As you plan your recovery, don't forget that you'll have new movement restrictions that require the use of items that allow you to dress yourself without risking your healing. The money in your HSA can be used to pay the cost of adaptive equipment that's not covered by your insurance.
For hip replacement surgery, five tools are typically needed to continue performing your activities of daily living -- showering, dressing, etc -- as independently as possible while you recover. You can often purchase them in a "hip kit" that includes a reacher (also known as a grabber), dressing stick, sock aid, long-handled sponge and long-handled shoe horn. These tools are needed to extend your reach and prevent you from bending past 90 degrees at the waist.
Depending on your height and the height of your toilet, you might need a raised toilet seat or commode to keep your knees below your hips in a seated position. At the hospital or during home care, an occupational therapist will make recommendations and teach you how to use these items to increase your independence and reduce the burden on caregivers.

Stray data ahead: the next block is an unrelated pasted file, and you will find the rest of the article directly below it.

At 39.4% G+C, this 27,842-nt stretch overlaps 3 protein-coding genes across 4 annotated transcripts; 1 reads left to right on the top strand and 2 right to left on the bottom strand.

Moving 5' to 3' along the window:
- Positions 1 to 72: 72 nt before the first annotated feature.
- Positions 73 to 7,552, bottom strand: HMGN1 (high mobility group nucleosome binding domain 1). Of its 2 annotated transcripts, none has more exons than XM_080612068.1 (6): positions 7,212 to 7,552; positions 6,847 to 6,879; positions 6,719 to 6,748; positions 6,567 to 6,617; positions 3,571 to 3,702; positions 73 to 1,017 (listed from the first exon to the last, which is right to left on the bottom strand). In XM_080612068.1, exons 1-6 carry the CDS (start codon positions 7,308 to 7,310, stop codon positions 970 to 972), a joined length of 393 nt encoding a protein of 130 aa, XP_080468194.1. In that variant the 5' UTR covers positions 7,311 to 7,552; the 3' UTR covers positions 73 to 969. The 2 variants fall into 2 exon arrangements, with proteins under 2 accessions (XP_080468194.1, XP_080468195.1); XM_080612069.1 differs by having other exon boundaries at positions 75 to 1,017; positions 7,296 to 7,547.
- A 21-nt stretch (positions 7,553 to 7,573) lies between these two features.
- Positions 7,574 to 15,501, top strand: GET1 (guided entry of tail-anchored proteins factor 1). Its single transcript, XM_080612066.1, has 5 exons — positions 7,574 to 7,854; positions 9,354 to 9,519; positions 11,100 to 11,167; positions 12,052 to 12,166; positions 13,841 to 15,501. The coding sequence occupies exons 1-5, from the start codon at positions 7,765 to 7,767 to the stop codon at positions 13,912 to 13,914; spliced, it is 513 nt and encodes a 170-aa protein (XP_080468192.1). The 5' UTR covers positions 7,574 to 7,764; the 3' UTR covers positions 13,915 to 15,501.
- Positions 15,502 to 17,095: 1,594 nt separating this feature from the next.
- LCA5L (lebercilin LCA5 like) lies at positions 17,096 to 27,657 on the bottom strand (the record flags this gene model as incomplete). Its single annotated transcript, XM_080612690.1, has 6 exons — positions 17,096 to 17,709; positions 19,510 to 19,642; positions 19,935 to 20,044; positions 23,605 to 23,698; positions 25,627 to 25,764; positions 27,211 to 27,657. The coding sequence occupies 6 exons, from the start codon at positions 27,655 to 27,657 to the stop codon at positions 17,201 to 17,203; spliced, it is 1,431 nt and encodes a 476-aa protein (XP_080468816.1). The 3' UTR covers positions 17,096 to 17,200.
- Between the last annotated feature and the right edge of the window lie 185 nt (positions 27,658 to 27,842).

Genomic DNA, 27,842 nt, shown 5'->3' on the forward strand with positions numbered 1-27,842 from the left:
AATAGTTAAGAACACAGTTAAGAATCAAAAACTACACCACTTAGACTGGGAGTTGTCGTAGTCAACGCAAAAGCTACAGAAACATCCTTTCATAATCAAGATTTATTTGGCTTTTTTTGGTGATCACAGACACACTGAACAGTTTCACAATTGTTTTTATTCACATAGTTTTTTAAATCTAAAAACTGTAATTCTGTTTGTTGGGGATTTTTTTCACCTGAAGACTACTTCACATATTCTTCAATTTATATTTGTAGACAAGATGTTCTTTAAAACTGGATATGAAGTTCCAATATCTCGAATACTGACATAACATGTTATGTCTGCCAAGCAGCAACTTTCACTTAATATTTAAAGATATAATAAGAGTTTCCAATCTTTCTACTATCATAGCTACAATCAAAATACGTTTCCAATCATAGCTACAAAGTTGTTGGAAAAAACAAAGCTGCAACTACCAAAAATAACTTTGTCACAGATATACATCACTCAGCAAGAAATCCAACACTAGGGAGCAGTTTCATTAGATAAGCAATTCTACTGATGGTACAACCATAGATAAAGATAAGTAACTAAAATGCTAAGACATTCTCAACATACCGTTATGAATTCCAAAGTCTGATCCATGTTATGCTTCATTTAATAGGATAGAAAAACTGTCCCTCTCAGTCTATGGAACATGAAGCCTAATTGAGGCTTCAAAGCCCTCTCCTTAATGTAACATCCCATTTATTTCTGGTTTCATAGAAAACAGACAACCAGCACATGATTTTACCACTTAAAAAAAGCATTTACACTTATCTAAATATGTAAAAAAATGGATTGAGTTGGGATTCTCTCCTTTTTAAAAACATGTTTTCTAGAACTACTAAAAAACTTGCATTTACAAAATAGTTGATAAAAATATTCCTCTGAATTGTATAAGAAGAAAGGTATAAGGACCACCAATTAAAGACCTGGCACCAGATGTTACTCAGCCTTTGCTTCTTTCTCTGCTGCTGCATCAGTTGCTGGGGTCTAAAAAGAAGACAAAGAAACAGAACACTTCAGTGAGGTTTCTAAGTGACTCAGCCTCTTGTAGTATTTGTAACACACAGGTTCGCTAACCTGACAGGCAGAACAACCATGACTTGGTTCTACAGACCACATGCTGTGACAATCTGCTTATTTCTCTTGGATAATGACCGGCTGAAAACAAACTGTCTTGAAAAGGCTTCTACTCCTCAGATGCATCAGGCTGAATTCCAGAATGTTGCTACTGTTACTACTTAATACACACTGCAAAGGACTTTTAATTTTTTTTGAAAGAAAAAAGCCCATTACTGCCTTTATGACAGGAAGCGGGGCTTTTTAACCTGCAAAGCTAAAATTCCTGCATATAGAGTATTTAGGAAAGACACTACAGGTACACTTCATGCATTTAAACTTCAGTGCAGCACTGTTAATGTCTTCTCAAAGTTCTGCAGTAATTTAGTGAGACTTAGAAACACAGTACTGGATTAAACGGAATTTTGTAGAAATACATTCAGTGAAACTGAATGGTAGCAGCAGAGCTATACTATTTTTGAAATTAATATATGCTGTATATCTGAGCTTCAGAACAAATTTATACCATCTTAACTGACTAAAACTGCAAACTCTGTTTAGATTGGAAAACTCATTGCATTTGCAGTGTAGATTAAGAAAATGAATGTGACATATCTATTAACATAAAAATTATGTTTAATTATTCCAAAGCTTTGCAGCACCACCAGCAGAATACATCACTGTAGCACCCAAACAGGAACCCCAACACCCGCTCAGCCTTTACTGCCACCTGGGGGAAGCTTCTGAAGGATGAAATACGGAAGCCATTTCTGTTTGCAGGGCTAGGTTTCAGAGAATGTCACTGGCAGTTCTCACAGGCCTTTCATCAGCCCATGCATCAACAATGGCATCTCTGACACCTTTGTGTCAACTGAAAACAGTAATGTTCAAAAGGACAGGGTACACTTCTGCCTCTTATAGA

Before bathing, you may need to cover your incision with a folded garbage bag and paper tape, another HSA-eligible expense, to keep the wound dry until your doctor tells you otherwise. If you don't have a shower chair, investing in one is a good idea to increase safety and conserve your energy. We recommend getting a doctor's note for use of these items prior to submitting them for HSA reimbursement.
(People are usually pretty surprised by how tiring showering can be after surgery.)
And if you have a combination tub-shower with a high threshold that requires raising your leg high, you could benefit from a tub bench for safer transfers into the shower. A long-handled shower hose can give you more control as you wash while seated. Grab bars mounted in and around the shower can prevent falls and enable safer showering with your new joint. They provide a more secure option than gripping a towel rack.